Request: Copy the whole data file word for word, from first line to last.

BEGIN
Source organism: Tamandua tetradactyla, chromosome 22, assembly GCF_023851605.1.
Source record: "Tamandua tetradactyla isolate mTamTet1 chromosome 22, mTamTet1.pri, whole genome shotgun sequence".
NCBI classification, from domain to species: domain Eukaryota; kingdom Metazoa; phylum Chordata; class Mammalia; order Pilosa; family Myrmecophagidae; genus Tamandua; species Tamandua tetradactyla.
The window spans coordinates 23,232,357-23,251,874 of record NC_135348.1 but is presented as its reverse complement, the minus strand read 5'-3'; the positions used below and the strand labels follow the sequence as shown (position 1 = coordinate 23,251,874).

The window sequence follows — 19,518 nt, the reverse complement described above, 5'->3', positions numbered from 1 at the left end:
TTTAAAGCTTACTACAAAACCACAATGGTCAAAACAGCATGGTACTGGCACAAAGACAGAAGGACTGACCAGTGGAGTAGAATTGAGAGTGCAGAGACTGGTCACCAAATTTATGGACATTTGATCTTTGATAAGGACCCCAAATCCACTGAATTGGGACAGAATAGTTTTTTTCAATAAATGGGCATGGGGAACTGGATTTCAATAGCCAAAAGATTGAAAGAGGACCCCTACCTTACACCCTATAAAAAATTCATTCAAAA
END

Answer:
Source organism: Tamandua tetradactyla, chromosome 22, assembly GCF_023851605.1.
Source record: "Tamandua tetradactyla isolate mTamTet1 chromosome 22, mTamTet1.pri, whole genome shotgun sequence".
NCBI classification, from domain to species: domain Eukaryota; kingdom Metazoa; phylum Chordata; class Mammalia; order Pilosa; family Myrmecophagidae; genus Tamandua; species Tamandua tetradactyla.
The window spans coordinates 23,232,357-23,251,874 of record NC_135348.1 but is presented as its reverse complement, the minus strand read 5'-3'; the positions used below and the strand labels follow the sequence as shown (position 1 = coordinate 23,251,874).

The window sequence follows — 19,518 nt, the reverse complement described above, 5'->3', positions numbered from 1 at the left end:
TTTAAAGCTTACTACAAAACCACAATGGTCAAAACAGCATGGTACTGGCACAAAGACAGAAGGACTGACCAGTGGAGTAGAATTGAGAGTGCAGAGACTGGTCACCAAATTTATGGACATTTGATCTTTGATAAGGACCCCAAATCCACTGAATTGGGACAGAATAGTTTTTTTCAATAAATGGGCATGGGGAACTGGATTTCAATAGCCAAAAGATTGAAAGAGGACCCCTACCTTACACCCTATAAAAAATTCATTCAAAA